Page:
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Att'y Hoyne. Private detectives who
have been working on blackmail
cases are said to have In their pos
session evidence in n other cases
where wealthy men and women were
swindled under threat of exposure.
Mrs. Noel Loeb, a married woman
'of Little Rock, Ark., who is said to
have been wooed by Henry ("Slick")
Russell, now in custody, was placed
under surveillance by the dep't of
justice last night,
William Butler, under indictment
in Philadelphia for the alleged swin
dling of the late Mrs. J. Borton Win
penny, under threat of exposing her
son's indiscretion, and his wife,
known at Graqe Israel, were arrested
in -Philadelphia yesterday.
Two men and three women, said to
be involved in the swindling of Chi
cagoans, are being sought here.
Mary Taub of' St Louis and her
husband, Morris Taub, who are
wanted by Clabaugh, have disap
peared, f ,
Clabaugh believes that Fred
Brown, alias Wilson, who shot and
killed Frank Hughes Turner, son of
Judge Turner of Texarkana, Ark.,
last June in Colorado, is a member of
the blackmail gang.
Last June "Slick" Russell and a
man named "W. J. Brown" lived at
the Granville apts., 3801 Grand blvd.
Clabaugh thinks this may have been
the missing Frank Brown.
Russell, "Doc" Donohue, James
Bland, James Christian, Mrs.. Helen
Evers, Mrs. Donohue and Mrs. Fran
ces Chapman will be arraigned be
fore U. S. Com'r Foote Vday. Chas.
R Erbstein will defend them. Chris
tian was released on bonds last night
Agents of the dep't of justice went
through the Vincennes hotel, 36th
st. and Vincennes av., on a tip that
members of the gang stopped there.
Edw. DJnovan, night clerk, was tak
en to Chief Clabaugh's office and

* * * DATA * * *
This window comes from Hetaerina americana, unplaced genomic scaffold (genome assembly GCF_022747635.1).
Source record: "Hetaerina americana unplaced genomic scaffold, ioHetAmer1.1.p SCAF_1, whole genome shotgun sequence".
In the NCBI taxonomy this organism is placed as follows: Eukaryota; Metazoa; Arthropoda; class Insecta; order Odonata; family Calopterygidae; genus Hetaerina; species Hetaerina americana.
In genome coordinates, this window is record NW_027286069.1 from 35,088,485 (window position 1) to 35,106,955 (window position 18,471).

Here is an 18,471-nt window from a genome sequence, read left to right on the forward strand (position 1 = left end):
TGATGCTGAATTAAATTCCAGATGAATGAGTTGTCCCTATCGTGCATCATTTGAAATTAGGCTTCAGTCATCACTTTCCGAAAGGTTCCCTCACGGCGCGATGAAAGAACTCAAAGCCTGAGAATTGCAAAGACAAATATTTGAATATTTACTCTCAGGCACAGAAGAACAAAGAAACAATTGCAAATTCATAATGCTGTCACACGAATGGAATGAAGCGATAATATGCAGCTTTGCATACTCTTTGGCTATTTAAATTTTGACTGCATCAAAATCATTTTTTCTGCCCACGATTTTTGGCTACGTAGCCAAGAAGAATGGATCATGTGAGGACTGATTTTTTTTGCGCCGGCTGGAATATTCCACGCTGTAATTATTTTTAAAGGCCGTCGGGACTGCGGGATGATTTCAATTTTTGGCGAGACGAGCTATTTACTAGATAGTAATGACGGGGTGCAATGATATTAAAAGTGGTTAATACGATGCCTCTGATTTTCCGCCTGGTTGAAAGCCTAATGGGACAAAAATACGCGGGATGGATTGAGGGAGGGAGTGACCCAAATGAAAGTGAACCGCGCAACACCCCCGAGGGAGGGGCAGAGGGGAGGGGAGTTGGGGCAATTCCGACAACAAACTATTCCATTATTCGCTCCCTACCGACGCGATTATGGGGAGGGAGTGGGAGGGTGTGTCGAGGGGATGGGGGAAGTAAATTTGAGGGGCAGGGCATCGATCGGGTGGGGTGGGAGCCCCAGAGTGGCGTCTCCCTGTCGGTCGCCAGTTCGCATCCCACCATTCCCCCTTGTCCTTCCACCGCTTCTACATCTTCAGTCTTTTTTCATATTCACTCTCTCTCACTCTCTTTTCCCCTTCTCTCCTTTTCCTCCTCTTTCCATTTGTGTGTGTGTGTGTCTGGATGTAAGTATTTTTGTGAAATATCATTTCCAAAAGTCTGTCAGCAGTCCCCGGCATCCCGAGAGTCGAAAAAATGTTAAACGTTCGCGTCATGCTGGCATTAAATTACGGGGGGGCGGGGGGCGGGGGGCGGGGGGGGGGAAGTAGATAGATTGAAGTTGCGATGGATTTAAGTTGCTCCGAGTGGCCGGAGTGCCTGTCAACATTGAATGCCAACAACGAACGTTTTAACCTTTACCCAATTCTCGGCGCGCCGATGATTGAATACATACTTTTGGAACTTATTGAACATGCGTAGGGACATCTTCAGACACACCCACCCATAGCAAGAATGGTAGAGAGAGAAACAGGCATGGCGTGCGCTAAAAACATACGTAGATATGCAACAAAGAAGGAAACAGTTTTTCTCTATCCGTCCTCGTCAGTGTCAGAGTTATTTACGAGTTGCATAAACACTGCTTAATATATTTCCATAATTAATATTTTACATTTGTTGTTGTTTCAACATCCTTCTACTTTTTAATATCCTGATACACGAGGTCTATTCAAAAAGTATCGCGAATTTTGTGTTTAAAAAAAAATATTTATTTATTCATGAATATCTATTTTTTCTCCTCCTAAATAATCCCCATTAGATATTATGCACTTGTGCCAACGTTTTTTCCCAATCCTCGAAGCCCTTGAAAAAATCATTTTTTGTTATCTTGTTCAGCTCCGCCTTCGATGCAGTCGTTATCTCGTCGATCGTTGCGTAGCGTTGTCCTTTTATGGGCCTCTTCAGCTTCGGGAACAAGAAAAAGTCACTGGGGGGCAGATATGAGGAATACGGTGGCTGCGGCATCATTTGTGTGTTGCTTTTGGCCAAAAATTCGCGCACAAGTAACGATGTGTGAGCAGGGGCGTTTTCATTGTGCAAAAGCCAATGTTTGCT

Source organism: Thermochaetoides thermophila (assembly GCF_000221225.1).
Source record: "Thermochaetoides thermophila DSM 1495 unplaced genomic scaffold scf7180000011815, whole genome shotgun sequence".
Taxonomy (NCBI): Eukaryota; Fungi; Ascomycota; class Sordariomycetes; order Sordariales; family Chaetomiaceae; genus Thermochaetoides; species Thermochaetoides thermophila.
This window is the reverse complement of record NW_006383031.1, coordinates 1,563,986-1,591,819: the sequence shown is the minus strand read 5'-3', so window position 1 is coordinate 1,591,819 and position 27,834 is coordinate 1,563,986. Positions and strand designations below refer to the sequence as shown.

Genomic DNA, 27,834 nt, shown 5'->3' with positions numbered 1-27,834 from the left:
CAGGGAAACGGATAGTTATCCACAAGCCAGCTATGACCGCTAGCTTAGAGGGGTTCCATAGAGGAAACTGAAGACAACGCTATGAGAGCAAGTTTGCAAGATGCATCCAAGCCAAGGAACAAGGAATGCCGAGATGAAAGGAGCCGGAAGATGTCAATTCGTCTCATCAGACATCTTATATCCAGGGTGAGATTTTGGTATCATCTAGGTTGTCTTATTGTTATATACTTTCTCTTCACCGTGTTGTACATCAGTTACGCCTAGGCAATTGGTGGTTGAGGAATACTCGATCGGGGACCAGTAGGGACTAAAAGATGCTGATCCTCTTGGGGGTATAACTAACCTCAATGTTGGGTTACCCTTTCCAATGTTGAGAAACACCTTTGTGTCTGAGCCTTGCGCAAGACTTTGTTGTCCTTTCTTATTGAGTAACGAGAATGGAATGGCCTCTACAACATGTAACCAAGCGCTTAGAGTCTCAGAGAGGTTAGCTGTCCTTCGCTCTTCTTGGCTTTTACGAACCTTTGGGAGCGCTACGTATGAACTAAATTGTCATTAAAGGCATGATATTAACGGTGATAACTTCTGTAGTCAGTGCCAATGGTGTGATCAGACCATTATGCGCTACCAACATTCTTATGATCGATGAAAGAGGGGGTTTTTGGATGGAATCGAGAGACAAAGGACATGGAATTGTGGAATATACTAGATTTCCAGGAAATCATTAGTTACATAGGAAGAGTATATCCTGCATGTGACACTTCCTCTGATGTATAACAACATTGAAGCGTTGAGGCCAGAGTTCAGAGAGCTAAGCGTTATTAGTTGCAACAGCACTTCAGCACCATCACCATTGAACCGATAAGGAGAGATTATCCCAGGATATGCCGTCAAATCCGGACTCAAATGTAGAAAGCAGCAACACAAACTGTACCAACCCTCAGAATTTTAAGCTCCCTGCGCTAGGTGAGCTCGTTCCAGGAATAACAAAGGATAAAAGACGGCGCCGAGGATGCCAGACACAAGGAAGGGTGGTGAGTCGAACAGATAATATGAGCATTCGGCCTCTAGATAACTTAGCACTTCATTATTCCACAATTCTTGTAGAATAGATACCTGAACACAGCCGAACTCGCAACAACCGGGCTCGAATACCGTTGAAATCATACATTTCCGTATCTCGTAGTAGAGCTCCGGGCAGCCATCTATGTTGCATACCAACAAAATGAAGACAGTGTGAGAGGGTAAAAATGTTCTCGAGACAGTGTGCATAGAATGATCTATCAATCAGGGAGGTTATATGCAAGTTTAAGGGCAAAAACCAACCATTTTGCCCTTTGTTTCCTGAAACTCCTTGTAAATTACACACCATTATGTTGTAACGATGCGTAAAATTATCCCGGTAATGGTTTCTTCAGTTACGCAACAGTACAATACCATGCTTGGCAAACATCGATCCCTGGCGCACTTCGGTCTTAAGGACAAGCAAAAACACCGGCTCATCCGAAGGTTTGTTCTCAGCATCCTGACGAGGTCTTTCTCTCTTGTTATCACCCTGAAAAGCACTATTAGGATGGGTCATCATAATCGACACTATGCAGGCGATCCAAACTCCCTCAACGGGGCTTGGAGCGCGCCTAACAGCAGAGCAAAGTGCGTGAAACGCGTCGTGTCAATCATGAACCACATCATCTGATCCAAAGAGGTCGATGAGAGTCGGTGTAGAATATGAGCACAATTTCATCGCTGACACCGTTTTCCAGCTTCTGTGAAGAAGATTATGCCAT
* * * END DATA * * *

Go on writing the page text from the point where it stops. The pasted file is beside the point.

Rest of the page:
questioned. Mysterious messages
are said to have been received at the
Tyson apts. from the Vincennes ho
teL. Clabaugh Js j seeking aman
named Frank Martin, said to be a
friend of "Doc" Donohue.
JUDGE GIVES CHANCE TO BOY
WHO WANTED TO MAKE GOOD
When Leon Huggins came to Chi
cago the big city from Davenport,
la., six months ago, he plunged to
work in a hearty two-fisted way and
pledged himself with all the strength
of a 19-year-old heart that he would
make a name and fortune. He bang
ed his way into a good job and it
looked as though he would make
something of himself.
' But the bright lights of Chicago's
loop were too many for Leon. They
were new and their excitement was
strange. He tasted and plunged.
When the morning of repentance
came, Leon was sick. His doctor told
him that he had contracted an awful
disease, one that might kill him if he
didn't care for it and one that would
take years to cure.
yThe news took the pep from Leon
for a while and when he again re
solved' to conquer his troubles his
good job was gone.
He tried hard to get a decent posi
tion, for now he had doctor bills to
pay. That physician was willing to
wait but the necessary medicine had
to be paid for and it came high $15
a treatment .
Leon got work at the Planters'
hotel, highbrow loop hostelry Jaiowu
to be one of the most exclusive in
the city. They paid him $40 a month
for running an elevator, he says.
His rent at the boarding house at
5036 Caltimet av. had piled up while
he was out of work and had, to be
met on his first payday. And when
Huggins drew his pay from the Plant -ers
he says they held out five days'
pay. ' .
The treatment for his disease was
by this time long overdue, and Leon
was without money to buy the medi
cine. So he waited his chance and
took $14 from Henry Brun, a boy
friend at 5014 Calumet av.
Brun calleda joliceman yhenJiQ